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  • Robyn Powley
    January 1, 1970
    I've been anxiously awaiting the release of Points of Impact. I did a binge read on the Frontlines series when I got a recommendation. Author Marko Kloos has created a marvelous universe for those addicted to science fiction--it's got everything: a magnetic, but all-too-human protagonist, action, adventure, aliens, love and friendship. What has kept my interest is the growth of the main character, Andrew Grayson. In this book, he's taking up a big leadership role and it feels like a natural prog I've been anxiously awaiting the release of Points of Impact. I did a binge read on the Frontlines series when I got a recommendation. Author Marko Kloos has created a marvelous universe for those addicted to science fiction--it's got everything: a magnetic, but all-too-human protagonist, action, adventure, aliens, love and friendship. What has kept my interest is the growth of the main character, Andrew Grayson. In this book, he's taking up a big leadership role and it feels like a natural progression of a real life. The author has a skillful way of using the science and technology that underlie all sci-fi works, keeping it believable and understandable, but a backdrop to the story itself. In this book, a large part of the tale becomes about new, advanced technology and the hubris that can accompany its development New machines and weapons have been juxtaposed with people and places from past books, in a recombinant DNA that results in a fresh, exciting story. There is a richness and complexity that is as delicious as chocolate layer cake--but without the sugar high.Once again, I am struck with the way the author fashions a society where there is no gender dominance. Heroics and villainy appear in both sexes, and in that, the future feels like one we aspire to--it is Trekian is that way. But every person is multi-dimensional, with shades of grey. I am especially enamored of Grayson's wife Halley, a skilled pilot and leader who outranks her spouse. The starkness of all bad is reserved for the Lankies, but even this formidable enemy is being shown to be more complex than mindless insects. The aliens are still quite a mystery however, and I would like to know more about them...perhaps in the next book?Mr. Kloos writes authentically about combat and its toll. No one comes through a war completely untouched--some are honed and some are shattered. Like all great sagas, it's not the time, place, or technology that enthralls, it is the people who are impacted by the events. Points of Impact is great science fiction... but read the other books first.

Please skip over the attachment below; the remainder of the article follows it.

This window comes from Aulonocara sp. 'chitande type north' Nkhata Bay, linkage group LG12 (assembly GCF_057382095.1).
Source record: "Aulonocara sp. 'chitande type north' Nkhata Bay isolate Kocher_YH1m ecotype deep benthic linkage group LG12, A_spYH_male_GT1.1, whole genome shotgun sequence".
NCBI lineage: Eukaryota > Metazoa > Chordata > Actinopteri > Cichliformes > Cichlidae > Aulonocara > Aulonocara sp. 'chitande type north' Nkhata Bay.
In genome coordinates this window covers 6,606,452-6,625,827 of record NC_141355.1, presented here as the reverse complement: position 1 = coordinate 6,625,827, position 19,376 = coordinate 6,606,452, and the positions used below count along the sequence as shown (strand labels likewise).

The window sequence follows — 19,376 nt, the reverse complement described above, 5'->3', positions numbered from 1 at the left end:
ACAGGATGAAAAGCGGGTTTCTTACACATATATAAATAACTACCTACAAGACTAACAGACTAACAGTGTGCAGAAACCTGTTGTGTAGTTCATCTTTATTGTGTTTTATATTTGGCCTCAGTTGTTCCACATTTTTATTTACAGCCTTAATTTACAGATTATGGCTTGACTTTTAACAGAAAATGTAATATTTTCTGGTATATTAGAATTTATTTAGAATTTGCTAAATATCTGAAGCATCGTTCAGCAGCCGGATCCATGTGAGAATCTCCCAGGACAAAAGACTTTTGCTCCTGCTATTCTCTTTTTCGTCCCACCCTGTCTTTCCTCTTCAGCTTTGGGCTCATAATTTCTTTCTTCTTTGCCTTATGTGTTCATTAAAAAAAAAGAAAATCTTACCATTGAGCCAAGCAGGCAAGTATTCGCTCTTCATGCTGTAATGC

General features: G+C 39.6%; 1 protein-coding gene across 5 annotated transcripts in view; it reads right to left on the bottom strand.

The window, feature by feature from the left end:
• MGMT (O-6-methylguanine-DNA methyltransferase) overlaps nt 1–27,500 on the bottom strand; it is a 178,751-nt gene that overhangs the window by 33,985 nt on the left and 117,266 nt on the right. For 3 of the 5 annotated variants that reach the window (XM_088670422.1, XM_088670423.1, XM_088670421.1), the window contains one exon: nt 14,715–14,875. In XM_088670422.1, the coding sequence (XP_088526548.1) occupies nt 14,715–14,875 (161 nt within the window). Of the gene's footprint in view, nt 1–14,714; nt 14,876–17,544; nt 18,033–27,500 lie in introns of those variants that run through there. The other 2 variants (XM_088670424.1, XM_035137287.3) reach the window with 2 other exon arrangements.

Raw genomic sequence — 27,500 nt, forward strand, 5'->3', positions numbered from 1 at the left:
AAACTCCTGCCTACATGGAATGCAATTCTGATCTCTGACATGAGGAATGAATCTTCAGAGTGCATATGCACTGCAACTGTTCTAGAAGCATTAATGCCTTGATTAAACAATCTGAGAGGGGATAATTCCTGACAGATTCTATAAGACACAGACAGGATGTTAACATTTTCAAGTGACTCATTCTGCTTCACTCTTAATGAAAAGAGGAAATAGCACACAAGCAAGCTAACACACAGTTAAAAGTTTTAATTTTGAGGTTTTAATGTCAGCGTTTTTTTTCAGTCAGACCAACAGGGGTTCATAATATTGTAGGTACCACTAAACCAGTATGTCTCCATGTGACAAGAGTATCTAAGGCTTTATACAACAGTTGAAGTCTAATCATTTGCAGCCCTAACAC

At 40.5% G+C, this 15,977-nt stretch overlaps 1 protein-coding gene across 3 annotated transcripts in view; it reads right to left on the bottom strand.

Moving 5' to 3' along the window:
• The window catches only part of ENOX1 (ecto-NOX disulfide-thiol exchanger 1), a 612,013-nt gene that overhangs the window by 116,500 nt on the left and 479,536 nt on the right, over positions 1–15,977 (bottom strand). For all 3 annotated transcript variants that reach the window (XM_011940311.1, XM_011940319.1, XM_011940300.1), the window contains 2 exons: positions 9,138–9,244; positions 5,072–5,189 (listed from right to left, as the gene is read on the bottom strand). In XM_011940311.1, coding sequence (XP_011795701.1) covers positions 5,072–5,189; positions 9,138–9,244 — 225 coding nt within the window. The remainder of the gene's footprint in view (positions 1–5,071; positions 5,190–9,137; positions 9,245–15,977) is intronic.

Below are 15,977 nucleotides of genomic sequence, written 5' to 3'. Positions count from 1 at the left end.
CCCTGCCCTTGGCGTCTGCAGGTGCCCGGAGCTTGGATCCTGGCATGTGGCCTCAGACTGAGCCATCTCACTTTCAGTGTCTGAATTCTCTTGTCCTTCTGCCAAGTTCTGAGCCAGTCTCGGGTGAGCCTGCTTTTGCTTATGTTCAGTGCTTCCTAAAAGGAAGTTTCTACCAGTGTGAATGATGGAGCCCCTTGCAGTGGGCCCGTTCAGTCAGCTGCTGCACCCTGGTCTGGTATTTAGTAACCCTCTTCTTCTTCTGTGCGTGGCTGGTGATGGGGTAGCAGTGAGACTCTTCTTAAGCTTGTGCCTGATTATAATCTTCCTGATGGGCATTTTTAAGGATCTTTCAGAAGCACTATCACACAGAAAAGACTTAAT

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  • Charles Green
    January 1, 1970